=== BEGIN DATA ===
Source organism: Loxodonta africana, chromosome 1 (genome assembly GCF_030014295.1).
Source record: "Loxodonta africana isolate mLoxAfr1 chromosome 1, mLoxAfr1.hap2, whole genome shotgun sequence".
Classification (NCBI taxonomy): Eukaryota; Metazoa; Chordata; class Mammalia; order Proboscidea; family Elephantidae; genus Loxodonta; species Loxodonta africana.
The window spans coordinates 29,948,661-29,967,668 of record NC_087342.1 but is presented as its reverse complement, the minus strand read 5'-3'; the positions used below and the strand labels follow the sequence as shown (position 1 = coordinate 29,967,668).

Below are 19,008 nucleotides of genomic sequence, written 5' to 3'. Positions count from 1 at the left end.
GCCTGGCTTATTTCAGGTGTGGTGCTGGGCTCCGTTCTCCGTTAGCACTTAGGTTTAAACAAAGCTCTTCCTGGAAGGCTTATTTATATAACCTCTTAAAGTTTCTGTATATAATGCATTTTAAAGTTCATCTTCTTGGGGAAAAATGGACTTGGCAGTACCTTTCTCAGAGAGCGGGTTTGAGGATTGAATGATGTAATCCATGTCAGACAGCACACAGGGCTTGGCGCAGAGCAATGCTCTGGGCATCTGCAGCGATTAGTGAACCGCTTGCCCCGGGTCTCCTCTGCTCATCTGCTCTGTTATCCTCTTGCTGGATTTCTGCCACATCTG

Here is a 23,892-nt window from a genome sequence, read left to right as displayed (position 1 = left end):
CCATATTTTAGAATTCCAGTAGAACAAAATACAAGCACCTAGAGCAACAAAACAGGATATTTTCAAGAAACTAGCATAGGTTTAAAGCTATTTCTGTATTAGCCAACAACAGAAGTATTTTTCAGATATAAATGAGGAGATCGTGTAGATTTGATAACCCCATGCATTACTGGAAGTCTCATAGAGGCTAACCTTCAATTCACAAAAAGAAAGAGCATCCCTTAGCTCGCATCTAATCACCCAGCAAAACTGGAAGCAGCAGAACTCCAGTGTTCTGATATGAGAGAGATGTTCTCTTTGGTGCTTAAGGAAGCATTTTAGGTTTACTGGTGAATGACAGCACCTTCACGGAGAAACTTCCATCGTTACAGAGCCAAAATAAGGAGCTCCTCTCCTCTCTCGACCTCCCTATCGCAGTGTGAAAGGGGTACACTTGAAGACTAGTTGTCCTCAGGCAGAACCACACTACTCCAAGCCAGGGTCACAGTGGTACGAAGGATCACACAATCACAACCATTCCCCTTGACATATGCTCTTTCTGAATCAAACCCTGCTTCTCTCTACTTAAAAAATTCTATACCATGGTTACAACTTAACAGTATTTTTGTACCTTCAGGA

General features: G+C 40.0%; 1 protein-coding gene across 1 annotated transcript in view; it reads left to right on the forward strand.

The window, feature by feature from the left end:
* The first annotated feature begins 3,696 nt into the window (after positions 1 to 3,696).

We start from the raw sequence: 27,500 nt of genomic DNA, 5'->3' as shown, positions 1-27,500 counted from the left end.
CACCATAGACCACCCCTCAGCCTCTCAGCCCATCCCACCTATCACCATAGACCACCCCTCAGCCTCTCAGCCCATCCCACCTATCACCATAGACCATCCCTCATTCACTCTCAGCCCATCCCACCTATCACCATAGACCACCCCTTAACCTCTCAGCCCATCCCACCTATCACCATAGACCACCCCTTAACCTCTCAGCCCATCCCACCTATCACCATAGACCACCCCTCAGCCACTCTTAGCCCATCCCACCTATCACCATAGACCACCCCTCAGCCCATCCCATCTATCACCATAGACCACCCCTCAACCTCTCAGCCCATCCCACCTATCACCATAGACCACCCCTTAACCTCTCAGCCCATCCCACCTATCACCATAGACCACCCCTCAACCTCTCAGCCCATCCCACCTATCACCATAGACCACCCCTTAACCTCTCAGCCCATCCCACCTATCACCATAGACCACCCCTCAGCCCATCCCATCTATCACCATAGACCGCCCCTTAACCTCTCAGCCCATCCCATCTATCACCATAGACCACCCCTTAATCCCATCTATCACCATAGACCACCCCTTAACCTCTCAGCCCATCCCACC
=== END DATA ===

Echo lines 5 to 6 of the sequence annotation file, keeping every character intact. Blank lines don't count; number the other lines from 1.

Below are 19,008 nucleotides of genomic sequence, written 5' to 3'. Positions count from 1 at the left end.
GCCTGGCTTATTTCAGGTGTGGTGCTGGGCTCCGTTCTCCGTTAGCACTTAGGTTTAAACAAAGCTCTTCCTGGAAGGCTTATTTATATAACCTCTTAAAGTTTCTGTATATAATGCATTTTAAAGTTCATCTTCTTGGGGAAAAATGGACTTGGCAGTACCTTTCTCAGAGAGCGGGTTTGAGGATTGAATGATGTAATCCATGTCAGACAGCACACAGGGCTTGGCGCAGAGCAATGCTCTGGGCATCTGCAGCGATTAGTGAACCGCTTGCCCCGGGTCTCCTCTGCTCATCTGCTCTGTTATCCTCTTGCTGGATTTCTGCCACATCTG